Harper's Weekly—October 12, 1895

THE erection of a new terminal at the New York end of the Brooklyn Bridge is a task of far greater difficulty than the erection of the one on the Brooklyn side. In Brooklyn a new station was built directly across the street from the old station. In New York the new station is being built on the site of the old one. The extraordinary care necessary in tearing down the old building, the use of a great deal of the iron-work of the old station in the new, the building of a complete false-work structure for the trains to run on, have delayed the progress of the work, and will so delay it that it is probable that the station will not be completed fully until some time next summer.

The first change of importance in the New York terminal has been to raise the tracks one story in the station. This was necessary to provide new stairways for the people. It obviated cutting into the masonry of the bridge structure and the consequent weakening of that. The next important change was to move the platforms further toward Brooklyn. This was done to give room for the switching of the trains entirely beyond the platforms, thus destroying any probability of serious accident to the passengers in shifting the cars. The new station will have two "island platforms." One will be the incoming platform and the other will be the outgoing Trains coming from Brooklyn will go to alternate sides of the incoming platform as they arrive, and trains going to Brooklyn will leave the outgoing platform in the same manner. There will be double tracks, called "sandwiched" tracks, across the bridge, and any given train will remain on one continuous track in making the round trip.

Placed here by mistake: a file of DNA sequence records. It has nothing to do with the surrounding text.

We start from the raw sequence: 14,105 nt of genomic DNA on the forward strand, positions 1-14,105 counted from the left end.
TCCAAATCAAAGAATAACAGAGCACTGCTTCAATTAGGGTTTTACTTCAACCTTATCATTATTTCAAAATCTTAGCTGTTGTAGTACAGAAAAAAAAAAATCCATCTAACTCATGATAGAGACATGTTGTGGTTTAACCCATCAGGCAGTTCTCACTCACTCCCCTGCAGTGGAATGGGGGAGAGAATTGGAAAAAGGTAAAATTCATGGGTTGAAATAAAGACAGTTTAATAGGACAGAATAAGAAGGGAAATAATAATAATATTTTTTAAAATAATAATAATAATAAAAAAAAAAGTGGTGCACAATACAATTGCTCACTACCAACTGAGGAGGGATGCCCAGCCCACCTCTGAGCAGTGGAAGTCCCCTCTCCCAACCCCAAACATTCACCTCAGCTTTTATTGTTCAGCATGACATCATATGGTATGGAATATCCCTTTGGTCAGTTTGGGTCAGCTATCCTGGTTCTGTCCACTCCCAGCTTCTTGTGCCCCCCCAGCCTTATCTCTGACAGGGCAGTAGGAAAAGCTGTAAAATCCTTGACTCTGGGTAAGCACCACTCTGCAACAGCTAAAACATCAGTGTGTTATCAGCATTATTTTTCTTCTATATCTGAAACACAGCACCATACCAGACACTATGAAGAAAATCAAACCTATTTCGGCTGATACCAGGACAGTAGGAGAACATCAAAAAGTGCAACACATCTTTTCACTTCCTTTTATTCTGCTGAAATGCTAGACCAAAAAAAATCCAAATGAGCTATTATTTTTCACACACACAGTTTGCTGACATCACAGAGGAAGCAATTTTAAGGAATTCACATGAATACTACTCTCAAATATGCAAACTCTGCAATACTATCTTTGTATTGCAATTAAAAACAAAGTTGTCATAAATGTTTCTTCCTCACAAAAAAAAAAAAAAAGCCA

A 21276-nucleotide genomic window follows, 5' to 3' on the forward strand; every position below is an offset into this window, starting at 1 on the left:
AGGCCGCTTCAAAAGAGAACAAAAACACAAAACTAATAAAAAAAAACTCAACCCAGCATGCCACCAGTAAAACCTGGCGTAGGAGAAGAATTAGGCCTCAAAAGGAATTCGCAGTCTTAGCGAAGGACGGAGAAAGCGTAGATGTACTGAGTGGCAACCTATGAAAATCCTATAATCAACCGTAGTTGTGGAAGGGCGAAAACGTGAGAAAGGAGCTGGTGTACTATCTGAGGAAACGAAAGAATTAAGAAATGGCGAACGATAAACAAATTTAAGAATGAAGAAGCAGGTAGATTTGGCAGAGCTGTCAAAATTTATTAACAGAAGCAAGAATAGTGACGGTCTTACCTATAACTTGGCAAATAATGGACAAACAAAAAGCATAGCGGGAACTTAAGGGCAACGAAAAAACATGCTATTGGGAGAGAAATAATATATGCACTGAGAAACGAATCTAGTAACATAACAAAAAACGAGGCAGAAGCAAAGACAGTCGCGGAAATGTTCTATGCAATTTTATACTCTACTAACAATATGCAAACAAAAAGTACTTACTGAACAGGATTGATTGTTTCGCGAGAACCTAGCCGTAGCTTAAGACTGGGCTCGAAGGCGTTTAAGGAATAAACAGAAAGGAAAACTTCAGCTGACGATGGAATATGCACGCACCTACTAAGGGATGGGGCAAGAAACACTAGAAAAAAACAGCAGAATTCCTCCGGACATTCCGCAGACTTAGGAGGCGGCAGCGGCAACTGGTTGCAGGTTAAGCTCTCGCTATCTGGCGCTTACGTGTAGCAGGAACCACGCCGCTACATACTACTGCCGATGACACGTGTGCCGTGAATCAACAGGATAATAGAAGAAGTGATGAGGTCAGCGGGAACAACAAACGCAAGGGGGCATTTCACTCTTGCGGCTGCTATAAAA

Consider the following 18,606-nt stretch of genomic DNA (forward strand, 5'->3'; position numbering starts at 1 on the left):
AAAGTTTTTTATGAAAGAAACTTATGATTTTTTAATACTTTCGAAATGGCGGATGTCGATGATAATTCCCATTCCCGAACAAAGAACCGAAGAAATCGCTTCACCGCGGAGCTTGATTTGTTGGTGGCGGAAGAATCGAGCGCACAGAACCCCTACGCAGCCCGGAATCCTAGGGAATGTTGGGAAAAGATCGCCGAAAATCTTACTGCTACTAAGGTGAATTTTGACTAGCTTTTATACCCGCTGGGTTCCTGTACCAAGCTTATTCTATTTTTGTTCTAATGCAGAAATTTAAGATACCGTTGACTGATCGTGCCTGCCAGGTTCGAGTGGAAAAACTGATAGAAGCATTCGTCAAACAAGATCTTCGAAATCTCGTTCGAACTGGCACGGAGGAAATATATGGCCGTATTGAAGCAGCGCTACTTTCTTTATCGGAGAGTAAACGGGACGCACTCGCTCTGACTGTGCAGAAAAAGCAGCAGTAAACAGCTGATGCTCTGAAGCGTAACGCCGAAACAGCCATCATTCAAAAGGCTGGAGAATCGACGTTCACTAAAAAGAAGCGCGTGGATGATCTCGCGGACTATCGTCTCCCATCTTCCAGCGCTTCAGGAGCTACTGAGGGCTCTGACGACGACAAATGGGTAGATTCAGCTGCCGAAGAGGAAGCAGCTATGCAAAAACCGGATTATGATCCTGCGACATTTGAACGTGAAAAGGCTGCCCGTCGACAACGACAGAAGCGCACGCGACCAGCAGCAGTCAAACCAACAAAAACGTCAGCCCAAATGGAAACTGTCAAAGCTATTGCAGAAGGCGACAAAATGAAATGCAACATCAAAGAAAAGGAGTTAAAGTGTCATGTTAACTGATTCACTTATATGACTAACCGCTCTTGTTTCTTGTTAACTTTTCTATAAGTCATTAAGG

The new station will be 521 feet long and 87 feet 6 inches wide. The platforms will be 230 feet long and 20 feet wide. The old platforms were only 100 feet long, and 8 feet wide. Trains will be run under a headway of forty-five seconds instead of ninety as now, and the train capacity will be fully 500,000 passengers a day in time of a crush.

Those passengers who climb to the trains from Park Row will have one more staircase to mount than in the old station. Those who walk up the slope under the structure will find that the distance by the stairs to the platforms, will be about the same as in the old station. Those who go still further up the slope, until they come out under the forward end of the outgoing platform, will find that the staircase climb will be much less than in the old station. For those who come from Rose Street there will be two elevators, each capable of carrying twenty persons. They will lift the passengers a distance of thirty-six feet, leaving a climb for them of fifteen feet. The entire ground-floor of the station will be a waiting-room, through which the bridge promenade will run. The ticket-boxes will be placed at the entrances to the staircases. The cost of the new terminal will be $240,000.

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